By Spy Uganda
It is estimated that around 20% of losses in livestock production worldwide can be attributed to animal diseases. In Southern Africa, tick-borne diseases remain some of the key illnesses responsible for preventable economic losses in livestock production. Global warming is also inevitably making it possible for implicated vectors to survive in geographies where they did not traditionally occur before, or at least not in numbers high enough to create a disease concern.
Anaplasmosis is a severe disease of mostly cattle, even though the infection has also been described in sheep, goats and other wild species. This disease, transmitted by infected ticks, exhibits the most prominent clinical signs in cattle and is therefore commonly assumed to be exclusive to cattle.
Anaplasmosis is often wrongly used to describe certain disease conditions like ordinary constipation (dry anaplasmosis), ingestion of certain toxic plants, or any condition which on post-mortem carcasses present with a swollen gall bladder.
The parasites found in ticks that cause the disease are Anaplasma marginale and Anaplas ma centrale. They infect ticks when they bite and feed on infected animals or previously recovered animals that have become carriers. A. marginale often leads to severe disease and deaths.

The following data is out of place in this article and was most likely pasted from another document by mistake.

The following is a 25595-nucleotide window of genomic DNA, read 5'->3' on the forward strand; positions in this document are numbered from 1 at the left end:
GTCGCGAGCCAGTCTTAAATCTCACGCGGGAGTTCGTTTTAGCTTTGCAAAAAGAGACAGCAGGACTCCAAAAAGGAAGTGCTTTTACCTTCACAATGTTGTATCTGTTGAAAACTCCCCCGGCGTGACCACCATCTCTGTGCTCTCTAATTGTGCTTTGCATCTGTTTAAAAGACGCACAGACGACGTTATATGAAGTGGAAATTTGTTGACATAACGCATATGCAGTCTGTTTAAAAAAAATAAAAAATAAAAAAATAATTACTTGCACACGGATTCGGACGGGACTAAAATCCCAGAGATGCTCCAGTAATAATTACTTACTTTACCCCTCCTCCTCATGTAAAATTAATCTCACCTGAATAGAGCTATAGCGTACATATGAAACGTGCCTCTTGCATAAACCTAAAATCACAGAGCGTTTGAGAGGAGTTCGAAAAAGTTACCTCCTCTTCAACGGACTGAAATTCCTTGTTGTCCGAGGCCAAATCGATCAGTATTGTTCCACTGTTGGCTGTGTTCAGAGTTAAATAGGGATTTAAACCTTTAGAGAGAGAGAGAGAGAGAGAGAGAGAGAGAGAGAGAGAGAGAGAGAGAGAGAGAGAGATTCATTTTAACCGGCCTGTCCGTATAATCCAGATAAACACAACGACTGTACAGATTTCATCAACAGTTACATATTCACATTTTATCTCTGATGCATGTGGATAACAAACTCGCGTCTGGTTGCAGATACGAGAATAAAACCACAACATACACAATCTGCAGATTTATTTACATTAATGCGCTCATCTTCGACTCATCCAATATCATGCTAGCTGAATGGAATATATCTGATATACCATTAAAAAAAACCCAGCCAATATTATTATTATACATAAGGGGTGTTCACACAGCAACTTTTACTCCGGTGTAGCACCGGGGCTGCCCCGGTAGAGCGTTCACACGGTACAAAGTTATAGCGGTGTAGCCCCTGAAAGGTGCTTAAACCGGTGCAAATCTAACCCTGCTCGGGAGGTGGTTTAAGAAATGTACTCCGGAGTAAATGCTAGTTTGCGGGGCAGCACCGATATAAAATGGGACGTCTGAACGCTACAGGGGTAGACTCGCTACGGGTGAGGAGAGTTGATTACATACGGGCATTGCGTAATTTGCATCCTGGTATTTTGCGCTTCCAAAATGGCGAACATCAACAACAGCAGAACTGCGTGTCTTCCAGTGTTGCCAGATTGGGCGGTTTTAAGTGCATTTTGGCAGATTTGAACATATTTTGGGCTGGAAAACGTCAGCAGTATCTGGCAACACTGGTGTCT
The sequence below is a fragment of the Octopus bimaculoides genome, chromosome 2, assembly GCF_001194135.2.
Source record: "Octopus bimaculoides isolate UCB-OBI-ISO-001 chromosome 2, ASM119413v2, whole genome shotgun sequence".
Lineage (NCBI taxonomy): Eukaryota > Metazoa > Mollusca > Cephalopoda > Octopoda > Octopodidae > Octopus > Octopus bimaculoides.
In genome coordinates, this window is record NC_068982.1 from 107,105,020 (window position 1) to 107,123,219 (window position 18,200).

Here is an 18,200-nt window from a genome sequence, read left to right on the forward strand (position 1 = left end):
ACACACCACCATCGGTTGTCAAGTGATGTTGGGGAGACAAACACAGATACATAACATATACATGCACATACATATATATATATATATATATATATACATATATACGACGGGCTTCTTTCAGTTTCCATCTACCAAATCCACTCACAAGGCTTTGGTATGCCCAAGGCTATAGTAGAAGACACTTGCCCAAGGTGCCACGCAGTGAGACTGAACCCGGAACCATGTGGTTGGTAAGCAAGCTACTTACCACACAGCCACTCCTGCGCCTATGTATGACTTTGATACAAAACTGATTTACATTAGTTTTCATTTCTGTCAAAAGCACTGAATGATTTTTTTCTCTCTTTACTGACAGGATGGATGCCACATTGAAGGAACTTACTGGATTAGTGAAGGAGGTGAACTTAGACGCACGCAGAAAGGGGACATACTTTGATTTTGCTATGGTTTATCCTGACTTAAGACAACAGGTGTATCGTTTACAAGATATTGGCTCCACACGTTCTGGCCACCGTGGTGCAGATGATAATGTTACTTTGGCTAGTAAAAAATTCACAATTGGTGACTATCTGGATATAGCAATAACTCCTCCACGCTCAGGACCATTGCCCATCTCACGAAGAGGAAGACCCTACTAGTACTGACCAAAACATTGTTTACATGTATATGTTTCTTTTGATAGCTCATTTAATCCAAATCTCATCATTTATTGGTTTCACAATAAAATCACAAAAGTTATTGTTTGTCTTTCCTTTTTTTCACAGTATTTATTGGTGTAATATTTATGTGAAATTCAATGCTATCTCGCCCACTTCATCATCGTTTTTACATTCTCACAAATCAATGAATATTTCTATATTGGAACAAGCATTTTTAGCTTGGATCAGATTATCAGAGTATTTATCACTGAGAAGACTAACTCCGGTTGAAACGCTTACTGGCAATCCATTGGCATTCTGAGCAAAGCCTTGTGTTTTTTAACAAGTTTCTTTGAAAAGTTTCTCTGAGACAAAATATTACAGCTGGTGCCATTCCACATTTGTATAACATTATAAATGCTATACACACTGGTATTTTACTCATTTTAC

A. centrale is less harmful and used in vaccine production to help protect animals against losses associated with A. marginale.
The disease is transmitted predominantly by blue ticks, even though transmission by other tick species and mechanical transmission by blood-sucking insects has been reported. Tools and equipment that make contact with infected biological fluids (mostly blood) during veterinary procedures have also been implicated in disease transmission.
Once in the herd, the disease can be transmitted to other cattle when one needle is used to inject several animals. Other veterinary procedures such as dehorning, branding, castration, ear-notching and tattooing can also place animals at risk if the necessary hygiene precautions are not taken. The disease can also be transmitted to calves from their pregnant mothers.
The disease is much more widespread than other tickborne diseases, driven mostly by the presence and survival of host ticks. In South Africa the disease has been reported in all nine provinces, but to a lesser extent in drier parts of the country that receive very low rainfall.
How Can Disease Be Recognized
In some cases, the disease may remain undiagnosed but may manifest through fever (high body temperature), progressive anaemia and icterus (seen through yellowish discolouration of mucous membranes of, for example, the eyes, gums and vulvae). All ages of cattle are susceptible to infection but the severity of the disease seems to increase with age, especially after two years of age, while calves under six months may generally be temporarily resistant to the disease.
In the acute phase of the disease, owners may notice a rapid decline in milk production, rapid breathing, excessive salivation, nervous signs, loss of appetite, weight loss, abortions and lethargy. Infected animals are known to exhibit signs of constipation, often witnessed as very dry, bile-stained (and even bloody) dung. Severely affected animals may likely die if not treated correctly on time.